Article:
7. tochiromifune

    Tony Morgan Guest

    In message <8wGif.17187$>, Gaz
    A lot of people find a camcorder's DV-in invaluable in transferring VHS
    tapes to DVD.
     
    Tony Morgan, Nov 28, 2005
    #7
  8. tochiromifune

    Gaz Guest

    Ooh yeah, never thought of that as a use for it - nice one!
     
    Gaz, Nov 28, 2005
    #8
  9. tochiromifune

    G Hardy Guest

    The cameras I bought both had DV in. I'm a professional* videographer, and
    it has to be the least-used feature on my camera! I've only once used it -
    to transfer the leading 30 mins of footage from one tape to the trailing 30
    mins of another - in the field - so I had a spare full tape to use during an
    unexpectedly lengthy shoot. With hindsight - it would have been far more
    sensible and far less risky to just take more tapes - so it's a feature I've
    not used since.

    * By my definition: "professional" means you get paid for it - not
    necessarily that you're good at it ;o)
     
    G Hardy, Nov 28, 2005
    #9
  10. tochiromifune

    G Hardy Guest

    Err - it's analogue-in you need for VHS to DVD using DVD as a passthrough,
    not DV-in. I've got DV-in on both my (Canon) cameras, but I still can't
    archive VHS.
     
    G Hardy, Nov 28, 2005
    #10
  11. It's quite useful if the camera can do pass-through in both directions (maybe
    USA spelling pass-thru ) ie DVin -> analog out so you can use a "broadcast"
    monitor for colour balancing etc

    In the days when I was only a still photographer, "professional" meant that if
    you shot 12 - 12 should be useable even if only one was good, amateur meant that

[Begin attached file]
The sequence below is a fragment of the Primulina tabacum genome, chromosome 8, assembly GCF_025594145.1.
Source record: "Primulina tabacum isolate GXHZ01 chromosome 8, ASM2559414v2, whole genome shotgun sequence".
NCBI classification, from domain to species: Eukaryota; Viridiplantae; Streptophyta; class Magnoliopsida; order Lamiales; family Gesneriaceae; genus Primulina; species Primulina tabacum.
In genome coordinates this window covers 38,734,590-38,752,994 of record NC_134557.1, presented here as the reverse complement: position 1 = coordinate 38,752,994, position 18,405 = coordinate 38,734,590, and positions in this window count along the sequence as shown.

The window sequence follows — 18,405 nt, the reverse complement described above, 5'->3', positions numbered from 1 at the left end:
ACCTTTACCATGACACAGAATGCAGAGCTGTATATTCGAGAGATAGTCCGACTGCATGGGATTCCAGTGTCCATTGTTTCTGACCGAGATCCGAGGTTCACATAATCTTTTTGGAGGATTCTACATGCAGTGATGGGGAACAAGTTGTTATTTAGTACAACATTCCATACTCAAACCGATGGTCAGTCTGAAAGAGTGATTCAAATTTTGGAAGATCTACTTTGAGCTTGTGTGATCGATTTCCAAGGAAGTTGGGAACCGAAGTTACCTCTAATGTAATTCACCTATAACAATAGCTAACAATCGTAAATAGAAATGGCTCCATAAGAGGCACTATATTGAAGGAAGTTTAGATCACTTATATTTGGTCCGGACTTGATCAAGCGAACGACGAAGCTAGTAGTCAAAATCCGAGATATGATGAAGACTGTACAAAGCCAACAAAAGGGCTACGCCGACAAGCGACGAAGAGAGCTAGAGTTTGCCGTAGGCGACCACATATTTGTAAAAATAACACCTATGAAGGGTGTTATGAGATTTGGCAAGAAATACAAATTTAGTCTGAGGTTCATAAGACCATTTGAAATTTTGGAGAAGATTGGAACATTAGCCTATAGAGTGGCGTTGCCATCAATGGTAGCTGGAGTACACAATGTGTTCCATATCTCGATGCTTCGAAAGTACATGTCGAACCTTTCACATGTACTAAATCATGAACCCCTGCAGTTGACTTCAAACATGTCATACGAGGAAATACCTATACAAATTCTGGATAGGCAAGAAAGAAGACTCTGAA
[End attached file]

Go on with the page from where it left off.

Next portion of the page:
1 was useable and could be brilliant!!


    regards

    Stuart

    www.mckears.com
     
    Stuart McKears, Nov 28, 2005
    #11
  12. tochiromifune

    Tony Morgan Guest

    All Sony miniDV with DV-in provide analogue pass-through (to PC's DV
    AVI). Alternatively you can record directly to miniDV tape (depending on
    the menu selections), and capture in the usual way..
    Perhaps you should have bought Sony :)
     
    Tony Morgan, Nov 29, 2005
    #12
  13. tochiromifune

    Tony Morgan Guest

    As I've pointed out, DV-in permits VHS to be transferred to DVD using
    analogue pass-though (which all Sony miniDV camcorders provide via the
    menu system). Similarly, any analogue source can be transferred to DV
    AVI, and hence to DVD (on Sony miniDVD camcorders). I am a little
    surprised that a professional isn't aware of this much used facility.

    The alternative to this is to pay £100+ for a Canopus unit to facilitate
    the transfer.
     
    Tony Morgan, Nov 29, 2005
    #13
  14. tochiromifune

    Tony Morgan Guest

    IMHO "professional" means (in this context) to 'get it right the first
    time' - and to be paid for it.

    I would have thought, Stuart, that you would subscribe to the view that
    a professional can't afford to schedule a second shoot simply because he
    got it *wrong* the first time :)